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Faculty Hears Budget Outlook

MIT's proposed FY 93 budget shows continued commitment to major academic programs and to faculty recruitment initiatives among women and minority group members despite a recurring, but smaller, deficit and fiscal pressure in several "risk" areas including indirect research costs and sharply higher legal expenses.

That overview of the proposed $1.12 billion operating budget, which will be presented to the Executive Committee of the MIT Corporation May 1, was provided by Provost Mark S. Wrighton at the April 15 faculty meeting.

Despite continued budget pressure and continued reliance on unrestricted gifts to narrow the gap between income and expenses, Professor Wrighton said he expects that the Institute "will maintain excellence" and in a few areas be able to sow "the seeds for enhanced activity, if not enhanced excellence."

The Institute remains committed to providing funds for increasing diversity in faculty hiring, "programs to which we are unalterably committed," Professor Wrighton said. MIT is also committed to supporting the computing environment developed during Project Athena's life as an experiment, and to supporting the new biology requirement for first-year students, the provost said.

He said that programs for increasing the number of women and minority group members on the faculty have resulted in commitments to a number of appointments to women in addition to several offers pending. Efforts to recruit minority faculty have resulted in fewer commitments, but there are some offers outstanding.

Among the FY 92 "risk" areas listed by the provost were less tuition revenue than expected ($1.6 million), a decline in ILP revenue ($500,000), sharply higher legal expenses ($1.4 million) and a reduction in indirect cost recovery ($1.9 million).

The lower tuition revenue for the 1992-93 is a consequence of fewer transfer students coming and fewer students staying at the Institute, he said. ILP revenue is down because of the sluggish economy. Legal expenses are unexpectedly higher largely because of the cost of defending against the Justice Department's antitrust suit regarding MIT's financial aid and need-blind admissions policies. (See related story on Page 1.)

Constraints on the FY 93 revenue side, he said, include a lower tuition increase, which in turns links to a "salary plan far more modest than has been the case in recent years."

On the positive side, he said, is the successful Campaign for the future.

"We're nearing completion and as of yesterday afternoon (April 14) we were close to the $665 million mark. Noting that a more complete report on the campaign will be available in the future, Professor Wrighton noted that there has been a significant increase in endowment and that about $100 million has been committed to endow faculty professorships. In addition, endowment for financial aid for both graduate and undergraduate students has been increased and several interdisciplinary programs have been made possible.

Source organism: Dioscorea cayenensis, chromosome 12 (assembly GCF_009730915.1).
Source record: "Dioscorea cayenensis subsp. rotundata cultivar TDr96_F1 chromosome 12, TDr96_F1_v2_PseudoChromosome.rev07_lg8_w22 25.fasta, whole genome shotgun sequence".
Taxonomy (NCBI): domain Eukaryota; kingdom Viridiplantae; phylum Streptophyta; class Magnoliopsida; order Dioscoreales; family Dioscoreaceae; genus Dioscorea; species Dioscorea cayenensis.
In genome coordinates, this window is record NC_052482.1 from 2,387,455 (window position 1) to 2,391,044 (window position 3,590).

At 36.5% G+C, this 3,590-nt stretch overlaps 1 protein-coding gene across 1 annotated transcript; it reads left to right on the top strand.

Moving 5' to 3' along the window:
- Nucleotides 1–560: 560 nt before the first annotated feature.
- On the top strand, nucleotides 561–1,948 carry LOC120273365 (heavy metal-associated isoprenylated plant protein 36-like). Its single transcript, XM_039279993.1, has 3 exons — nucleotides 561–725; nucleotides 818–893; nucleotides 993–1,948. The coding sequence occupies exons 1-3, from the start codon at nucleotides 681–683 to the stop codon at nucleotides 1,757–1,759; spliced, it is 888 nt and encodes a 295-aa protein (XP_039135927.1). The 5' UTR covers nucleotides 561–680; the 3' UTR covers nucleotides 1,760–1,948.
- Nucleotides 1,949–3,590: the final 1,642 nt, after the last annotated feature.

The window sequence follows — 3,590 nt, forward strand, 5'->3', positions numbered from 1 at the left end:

He praised the faculty for its participation in campaign events and solicitations.

Summing up, Professor Wrighton said the FY 93 budget would have a lower projected deficit, require continued restraint and reliance on unrestricted gifts, but allow continued support for diversity in faculty hiring, the "hardening" of faculty salaries, renewal of the computing environment, the biology requirement and "a few new initiatives."

The bottom line, he said, will be "excellence maintained."

In other business, the faculty formally received the report of the Committee on Academic Responsibility, headed by Professor Sheila E. Widnall, associate provost, and heard a report on student academic integrity from Professor Nelson Y.S. Kiang, chair of the Committee on Discipline.

President Charles M. Vest underscored the recommendations of the Widnall committee dealing with the need to maintain continual discourse "across the faculty to renew our commitment to the basic values of integrity that really has to underlie all that we do."

Professor Kiang outlined a "proactive" approach being taken by the Committee on Discipline in dealing with student cheating, which he defined as "claiming credit for work not done." The goal, he said, is to reduce the level of cheating, not just deal with cases brought to the COD.

In addition to sending letters to all 10,000 students on the importance of academic integrity, and several follow up meetings, Professor Kiang said the COD and the Office of the Dean for Undergraduate Education and Student Affairs will collaborate on a colloquium in the fall on academic integrity. A date of October 21 has been set.

Professor Kiang said the major conclusion is that student cheating is deeply rooted in the present student culture. No simple solution is possible, he said, but increasing mechanisms for student-faculty-administration interaction is a place to begin and may lead "to something like an honor code."

A version of this article appeared in the April 29, 1992 issue of MIT Tech Talk (Volume 36, Number 28).

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